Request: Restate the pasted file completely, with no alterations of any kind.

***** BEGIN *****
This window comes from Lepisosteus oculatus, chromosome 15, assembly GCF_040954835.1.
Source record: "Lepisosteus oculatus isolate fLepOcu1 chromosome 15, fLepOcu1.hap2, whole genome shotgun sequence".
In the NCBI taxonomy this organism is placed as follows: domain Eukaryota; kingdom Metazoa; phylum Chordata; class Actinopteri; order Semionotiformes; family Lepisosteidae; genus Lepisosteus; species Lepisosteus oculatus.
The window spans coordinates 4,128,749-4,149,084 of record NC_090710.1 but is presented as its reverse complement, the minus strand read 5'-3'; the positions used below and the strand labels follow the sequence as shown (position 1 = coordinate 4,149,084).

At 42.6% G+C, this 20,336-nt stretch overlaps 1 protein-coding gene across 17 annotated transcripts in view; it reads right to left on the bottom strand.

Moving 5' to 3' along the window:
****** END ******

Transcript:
This window comes from Lepisosteus oculatus, chromosome 15, assembly GCF_040954835.1.
Source record: "Lepisosteus oculatus isolate fLepOcu1 chromosome 15, fLepOcu1.hap2, whole genome shotgun sequence".
In the NCBI taxonomy this organism is placed as follows: domain Eukaryota; kingdom Metazoa; phylum Chordata; class Actinopteri; order Semionotiformes; family Lepisosteidae; genus Lepisosteus; species Lepisosteus oculatus.
The window spans coordinates 4,128,749-4,149,084 of record NC_090710.1 but is presented as its reverse complement, the minus strand read 5'-3'; the positions used below and the strand labels follow the sequence as shown (position 1 = coordinate 4,149,084).

At 42.6% G+C, this 20,336-nt stretch overlaps 1 protein-coding gene across 17 annotated transcripts in view; it reads right to left on the bottom strand.

Moving 5' to 3' along the window: